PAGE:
Pinterest Case Study
Pinterest is a massive powerhouse in its potential to bring traffic to your site. Do you know that there are 250+ million active users on Pinterest per month? Half of those come from the US. That means if you’re a blogger or an entrepreneur, you have a HUGE potential audience on the platform.
The following is a 2-week case study to give you a glimpse of Pinterest as a potential traffic source for your business.
This is a case study with a Pinterest account in the Food niche. This client had reached 1M Pinterest view, but she was having trouble translating that back to actual traffic to her site.
The first week, I did an audit to her blog, Pinterest and Tailwind accounts.
Some of the key issues I found were:
- Not having a clear pinning strategy
- Pinning small rectangle pins that are easily ignored by her audience
- Not having descriptive texts on the pins
Below is a picture of her Pinterest feed in the beginning.
As you can see, the pins I circled had huge impressions – these pins were showing up A LOT on people’s feeds. But, they were easily ignored because of their small size.
Maybe they were pinned before the massive Pinterest changes in the beginning of the year. But, right now, Pinterest favors long, vertical pins over the small rectangular pins.
The vertical apple pie pin was the right size, but it didn’t have descriptive texts on it.
So, I created 16 new, eye-catching vertical pins for her and pinning them with my strategy starting the second week of this case study.
Here’s how her Pinterest feed looked like afterwards:
As you can see, even in a short amount of time, the pins were doing so much better that the original pins. They were being saved and bringing traffic back to her site. Wouldn’t you rather click on these pins if you see them as you’re scrolling your feed?
Here are more graphs to showcase the changes if you want to dig more into the analytics.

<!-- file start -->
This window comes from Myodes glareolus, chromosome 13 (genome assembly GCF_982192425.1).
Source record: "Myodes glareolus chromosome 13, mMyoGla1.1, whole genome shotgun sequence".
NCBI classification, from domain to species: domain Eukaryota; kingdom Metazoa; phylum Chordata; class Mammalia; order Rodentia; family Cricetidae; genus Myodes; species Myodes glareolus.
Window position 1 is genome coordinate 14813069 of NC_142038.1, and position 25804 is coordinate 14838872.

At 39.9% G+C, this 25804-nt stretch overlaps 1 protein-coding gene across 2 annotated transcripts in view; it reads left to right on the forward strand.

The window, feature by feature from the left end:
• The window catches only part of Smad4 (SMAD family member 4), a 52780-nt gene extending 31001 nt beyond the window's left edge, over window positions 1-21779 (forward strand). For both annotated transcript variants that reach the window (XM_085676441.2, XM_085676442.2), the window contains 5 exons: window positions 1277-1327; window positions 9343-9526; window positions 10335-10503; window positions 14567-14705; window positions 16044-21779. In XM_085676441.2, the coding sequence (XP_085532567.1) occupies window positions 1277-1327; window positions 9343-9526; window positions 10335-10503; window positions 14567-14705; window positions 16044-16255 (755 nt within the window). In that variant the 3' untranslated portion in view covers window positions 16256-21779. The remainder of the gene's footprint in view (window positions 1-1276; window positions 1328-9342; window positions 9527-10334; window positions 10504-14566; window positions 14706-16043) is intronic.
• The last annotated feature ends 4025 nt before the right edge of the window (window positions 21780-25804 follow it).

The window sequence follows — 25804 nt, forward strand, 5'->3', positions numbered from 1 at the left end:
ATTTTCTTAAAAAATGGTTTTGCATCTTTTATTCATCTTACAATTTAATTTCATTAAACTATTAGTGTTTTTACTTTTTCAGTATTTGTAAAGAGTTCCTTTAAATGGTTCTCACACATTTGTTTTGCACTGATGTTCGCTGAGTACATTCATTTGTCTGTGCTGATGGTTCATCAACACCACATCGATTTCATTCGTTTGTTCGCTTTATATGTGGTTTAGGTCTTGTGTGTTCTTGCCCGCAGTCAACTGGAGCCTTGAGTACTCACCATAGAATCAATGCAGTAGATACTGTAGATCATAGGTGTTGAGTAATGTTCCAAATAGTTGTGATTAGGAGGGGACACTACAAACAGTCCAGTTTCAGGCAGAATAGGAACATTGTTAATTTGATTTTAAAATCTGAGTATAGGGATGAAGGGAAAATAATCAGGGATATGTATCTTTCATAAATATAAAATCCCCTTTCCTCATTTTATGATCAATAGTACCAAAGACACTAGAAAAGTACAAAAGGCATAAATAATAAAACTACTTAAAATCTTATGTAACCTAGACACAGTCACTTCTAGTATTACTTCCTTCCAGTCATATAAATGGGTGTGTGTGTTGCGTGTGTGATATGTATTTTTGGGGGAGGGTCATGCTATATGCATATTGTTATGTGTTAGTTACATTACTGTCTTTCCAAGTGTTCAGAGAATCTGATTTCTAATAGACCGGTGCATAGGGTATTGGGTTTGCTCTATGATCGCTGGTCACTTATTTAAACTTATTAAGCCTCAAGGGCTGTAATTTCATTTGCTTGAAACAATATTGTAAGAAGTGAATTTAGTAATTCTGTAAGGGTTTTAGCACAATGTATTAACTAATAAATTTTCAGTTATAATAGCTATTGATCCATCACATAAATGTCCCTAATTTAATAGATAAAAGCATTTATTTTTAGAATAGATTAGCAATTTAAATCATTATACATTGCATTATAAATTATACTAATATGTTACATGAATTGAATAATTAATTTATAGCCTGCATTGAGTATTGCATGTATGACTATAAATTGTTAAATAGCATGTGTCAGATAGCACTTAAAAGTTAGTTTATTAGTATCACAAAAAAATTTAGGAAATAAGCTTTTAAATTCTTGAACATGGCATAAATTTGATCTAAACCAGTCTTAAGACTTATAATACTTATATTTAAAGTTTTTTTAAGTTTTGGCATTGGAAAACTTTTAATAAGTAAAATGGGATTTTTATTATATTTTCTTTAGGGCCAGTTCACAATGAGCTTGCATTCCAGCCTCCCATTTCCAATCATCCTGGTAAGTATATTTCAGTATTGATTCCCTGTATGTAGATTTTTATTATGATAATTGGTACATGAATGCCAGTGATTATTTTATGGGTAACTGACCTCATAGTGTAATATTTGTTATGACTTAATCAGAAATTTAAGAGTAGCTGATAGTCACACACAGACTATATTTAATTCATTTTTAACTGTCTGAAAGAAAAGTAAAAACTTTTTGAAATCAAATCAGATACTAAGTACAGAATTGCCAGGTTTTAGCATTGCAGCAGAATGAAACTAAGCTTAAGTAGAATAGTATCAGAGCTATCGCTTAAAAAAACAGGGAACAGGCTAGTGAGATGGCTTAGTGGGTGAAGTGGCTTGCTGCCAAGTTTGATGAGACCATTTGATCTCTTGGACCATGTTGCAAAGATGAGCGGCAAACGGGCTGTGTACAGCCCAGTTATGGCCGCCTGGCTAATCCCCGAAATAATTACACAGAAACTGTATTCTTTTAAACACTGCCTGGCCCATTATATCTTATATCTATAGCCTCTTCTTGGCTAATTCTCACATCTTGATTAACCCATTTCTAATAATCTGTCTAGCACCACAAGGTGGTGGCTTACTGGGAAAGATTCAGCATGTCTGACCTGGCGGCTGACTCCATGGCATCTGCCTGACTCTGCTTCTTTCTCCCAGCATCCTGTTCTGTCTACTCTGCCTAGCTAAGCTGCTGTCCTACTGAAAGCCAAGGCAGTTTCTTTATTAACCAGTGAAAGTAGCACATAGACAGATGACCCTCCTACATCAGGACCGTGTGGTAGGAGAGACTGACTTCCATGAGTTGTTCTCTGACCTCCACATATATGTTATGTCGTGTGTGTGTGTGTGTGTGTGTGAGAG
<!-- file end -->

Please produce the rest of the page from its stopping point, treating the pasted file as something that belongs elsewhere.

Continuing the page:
Note: If you’re concerned about the graph starting a downward trend after the highest point, don’t be. Pinterest analytics goes up and down all the time. There are lots of factors contributing to that – changing your current strategy, Pinterest algorithm change (and they like to change things up A LOT), the holiday season (Nov 22 happened to be Thanksgiving Day, so people were spending time with their family instead of online), etc.
Having huge Pinterest view doesn’t mean anything if it doesn’t translate to click backs to your site.
Just by making changes to these 3 key issues, we manage to see some tangible results. It will take time for the new pins to gain momentum, but the results in a week showcase a great potential.
Of course, there are lots of other factors that contribute to the success of a Pinterest marketing effort, such as having a great profile & relevant boards rich with keywords, joining relevant group boards, following influencers and having an effective pinning strategy.
And Pinterest is a long game. Think of Pinterest as a marathon rather than a sprint. But, if you set up the right foundation, the pins on Pinterest live forever. Unless you change your domain, the pins will keep on circulating in the Pinterest universe and bringing you traffic on autopilot. If you have monetized your site, your income will grow as your traffic grows.
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